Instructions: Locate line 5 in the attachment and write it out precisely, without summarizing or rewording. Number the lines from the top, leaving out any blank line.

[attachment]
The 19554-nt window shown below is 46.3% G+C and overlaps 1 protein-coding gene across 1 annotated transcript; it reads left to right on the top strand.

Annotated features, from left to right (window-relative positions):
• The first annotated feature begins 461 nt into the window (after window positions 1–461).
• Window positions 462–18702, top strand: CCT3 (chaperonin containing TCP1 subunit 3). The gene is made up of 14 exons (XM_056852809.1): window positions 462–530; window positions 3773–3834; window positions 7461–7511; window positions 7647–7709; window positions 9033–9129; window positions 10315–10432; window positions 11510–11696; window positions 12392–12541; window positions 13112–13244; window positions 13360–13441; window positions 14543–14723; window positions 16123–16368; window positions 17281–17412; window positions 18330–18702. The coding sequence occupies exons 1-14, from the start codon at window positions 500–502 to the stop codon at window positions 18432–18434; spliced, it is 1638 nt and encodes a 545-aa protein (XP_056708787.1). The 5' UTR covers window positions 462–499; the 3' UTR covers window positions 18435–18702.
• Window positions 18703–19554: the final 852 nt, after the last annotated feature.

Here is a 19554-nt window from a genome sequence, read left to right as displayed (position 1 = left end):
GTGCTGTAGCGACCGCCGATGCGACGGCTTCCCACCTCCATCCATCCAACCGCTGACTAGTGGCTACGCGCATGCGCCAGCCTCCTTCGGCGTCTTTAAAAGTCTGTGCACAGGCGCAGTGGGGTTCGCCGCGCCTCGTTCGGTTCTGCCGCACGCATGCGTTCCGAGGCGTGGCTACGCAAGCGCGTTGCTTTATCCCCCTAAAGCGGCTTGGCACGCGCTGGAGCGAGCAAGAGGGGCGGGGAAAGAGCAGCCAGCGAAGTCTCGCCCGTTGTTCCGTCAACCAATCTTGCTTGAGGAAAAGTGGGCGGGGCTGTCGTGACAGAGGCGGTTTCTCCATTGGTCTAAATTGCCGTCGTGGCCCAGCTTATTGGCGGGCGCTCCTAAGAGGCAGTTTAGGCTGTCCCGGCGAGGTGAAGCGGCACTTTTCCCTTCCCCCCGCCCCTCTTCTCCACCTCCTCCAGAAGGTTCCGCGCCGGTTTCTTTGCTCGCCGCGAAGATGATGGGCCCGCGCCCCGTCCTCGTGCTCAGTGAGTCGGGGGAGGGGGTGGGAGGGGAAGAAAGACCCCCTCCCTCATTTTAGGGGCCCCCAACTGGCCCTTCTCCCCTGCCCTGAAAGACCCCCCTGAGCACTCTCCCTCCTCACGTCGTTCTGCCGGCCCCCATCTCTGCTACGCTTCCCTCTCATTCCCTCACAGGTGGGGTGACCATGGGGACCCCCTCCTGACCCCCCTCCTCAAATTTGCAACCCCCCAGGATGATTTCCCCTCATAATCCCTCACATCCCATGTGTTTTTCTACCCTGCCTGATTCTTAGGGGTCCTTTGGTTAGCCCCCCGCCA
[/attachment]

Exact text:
• Window positions 18703–19554: the final 852 nt, after the last annotated feature.